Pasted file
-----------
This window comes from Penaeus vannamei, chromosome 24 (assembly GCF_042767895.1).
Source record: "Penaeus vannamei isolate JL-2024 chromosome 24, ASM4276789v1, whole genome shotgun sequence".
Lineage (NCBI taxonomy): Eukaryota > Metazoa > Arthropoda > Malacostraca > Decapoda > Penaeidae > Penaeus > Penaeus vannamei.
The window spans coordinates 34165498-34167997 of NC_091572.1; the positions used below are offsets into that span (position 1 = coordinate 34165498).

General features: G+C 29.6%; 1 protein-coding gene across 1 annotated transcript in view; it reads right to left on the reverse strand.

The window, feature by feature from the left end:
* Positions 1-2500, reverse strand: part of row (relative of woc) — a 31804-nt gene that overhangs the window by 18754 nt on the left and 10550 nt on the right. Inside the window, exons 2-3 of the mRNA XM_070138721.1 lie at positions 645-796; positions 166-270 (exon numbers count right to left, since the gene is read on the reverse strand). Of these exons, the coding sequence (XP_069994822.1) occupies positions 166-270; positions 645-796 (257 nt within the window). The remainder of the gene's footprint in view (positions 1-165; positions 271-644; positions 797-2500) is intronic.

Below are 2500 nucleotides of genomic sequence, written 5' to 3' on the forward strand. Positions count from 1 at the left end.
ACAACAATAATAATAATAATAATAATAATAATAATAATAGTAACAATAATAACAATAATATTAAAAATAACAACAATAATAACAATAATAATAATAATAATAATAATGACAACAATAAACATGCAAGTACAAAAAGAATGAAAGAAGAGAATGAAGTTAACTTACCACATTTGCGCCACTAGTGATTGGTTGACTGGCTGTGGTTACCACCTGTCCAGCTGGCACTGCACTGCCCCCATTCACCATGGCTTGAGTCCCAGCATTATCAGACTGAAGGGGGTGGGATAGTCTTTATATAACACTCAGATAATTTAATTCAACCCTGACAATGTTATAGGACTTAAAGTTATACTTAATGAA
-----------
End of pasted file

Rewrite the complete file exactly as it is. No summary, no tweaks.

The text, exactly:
This window comes from Penaeus vannamei, chromosome 24 (assembly GCF_042767895.1).
Source record: "Penaeus vannamei isolate JL-2024 chromosome 24, ASM4276789v1, whole genome shotgun sequence".
Lineage (NCBI taxonomy): Eukaryota > Metazoa > Arthropoda > Malacostraca > Decapoda > Penaeidae > Penaeus > Penaeus vannamei.
The window spans coordinates 34165498-34167997 of NC_091572.1; the positions used below are offsets into that span (position 1 = coordinate 34165498).

General features: G+C 29.6%; 1 protein-coding gene across 1 annotated transcript in view; it reads right to left on the reverse strand.

The window, feature by feature from the left end:
* Positions 1-2500, reverse strand: part of row (relative of woc) — a 31804-nt gene that overhangs the window by 18754 nt on the left and 10550 nt on the right. Inside the window, exons 2-3 of the mRNA XM_070138721.1 lie at positions 645-796; positions 166-270 (exon numbers count right to left, since the gene is read on the reverse strand). Of these exons, the coding sequence (XP_069994822.1) occupies positions 166-270; positions 645-796 (257 nt within the window). The remainder of the gene's footprint in view (positions 1-165; positions 271-644; positions 797-2500) is intronic.

Below are 2500 nucleotides of genomic sequence, written 5' to 3' on the forward strand. Positions count from 1 at the left end.
ACAACAATAATAATAATAATAATAATAATAATAATAATAGTAACAATAATAACAATAATATTAAAAATAACAACAATAATAACAATAATAATAATAATAATAATAATGACAACAATAAACATGCAAGTACAAAAAGAATGAAAGAAGAGAATGAAGTTAACTTACCACATTTGCGCCACTAGTGATTGGTTGACTGGCTGTGGTTACCACCTGTCCAGCTGGCACTGCACTGCCCCCATTCACCATGGCTTGAGTCCCAGCATTATCAGACTGAAGGGGGTGGGATAGTCTTTATATAACACTCAGATAATTTAATTCAACCCTGACAATGTTATAGGACTTAAAGTTATACTTAATGAA